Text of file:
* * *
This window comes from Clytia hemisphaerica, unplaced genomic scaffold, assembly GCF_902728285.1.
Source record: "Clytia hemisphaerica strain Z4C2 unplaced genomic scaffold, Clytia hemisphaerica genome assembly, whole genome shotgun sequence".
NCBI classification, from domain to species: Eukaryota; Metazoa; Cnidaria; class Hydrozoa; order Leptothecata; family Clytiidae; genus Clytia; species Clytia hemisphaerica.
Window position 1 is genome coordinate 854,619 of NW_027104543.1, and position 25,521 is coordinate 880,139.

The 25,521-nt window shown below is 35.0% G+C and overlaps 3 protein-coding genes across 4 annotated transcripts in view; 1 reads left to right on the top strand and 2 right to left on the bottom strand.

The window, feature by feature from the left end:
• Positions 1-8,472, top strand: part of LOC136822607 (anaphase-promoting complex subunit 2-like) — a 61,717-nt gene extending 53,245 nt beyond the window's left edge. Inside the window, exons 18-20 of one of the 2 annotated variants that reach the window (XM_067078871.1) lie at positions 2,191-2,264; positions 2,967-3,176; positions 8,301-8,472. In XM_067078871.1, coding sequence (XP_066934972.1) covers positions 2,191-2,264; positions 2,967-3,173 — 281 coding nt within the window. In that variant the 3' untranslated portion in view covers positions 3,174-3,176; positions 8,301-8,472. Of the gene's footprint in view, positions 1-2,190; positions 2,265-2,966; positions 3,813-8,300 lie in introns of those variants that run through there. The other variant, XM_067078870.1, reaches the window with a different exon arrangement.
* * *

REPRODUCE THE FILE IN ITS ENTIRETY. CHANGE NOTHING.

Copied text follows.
This window comes from Clytia hemisphaerica, unplaced genomic scaffold, assembly GCF_902728285.1.
Source record: "Clytia hemisphaerica strain Z4C2 unplaced genomic scaffold, Clytia hemisphaerica genome assembly, whole genome shotgun sequence".
NCBI classification, from domain to species: Eukaryota; Metazoa; Cnidaria; class Hydrozoa; order Leptothecata; family Clytiidae; genus Clytia; species Clytia hemisphaerica.
Window position 1 is genome coordinate 854,619 of NW_027104543.1, and position 25,521 is coordinate 880,139.

The 25,521-nt window shown below is 35.0% G+C and overlaps 3 protein-coding genes across 4 annotated transcripts in view; 1 reads left to right on the top strand and 2 right to left on the bottom strand.

The window, feature by feature from the left end:
• Positions 1-8,472, top strand: part of LOC136822607 (anaphase-promoting complex subunit 2-like) — a 61,717-nt gene extending 53,245 nt beyond the window's left edge. Inside the window, exons 18-20 of one of the 2 annotated variants that reach the window (XM_067078871.1) lie at positions 2,191-2,264; positions 2,967-3,176; positions 8,301-8,472. In XM_067078871.1, coding sequence (XP_066934972.1) covers positions 2,191-2,264; positions 2,967-3,173 — 281 coding nt within the window. In that variant the 3' untranslated portion in view covers positions 3,174-3,176; positions 8,301-8,472. Of the gene's footprint in view, positions 1-2,190; positions 2,265-2,966; positions 3,813-8,300 lie in introns of those variants that run through there. The other variant, XM_067078870.1, reaches the window with a different exon arrangement.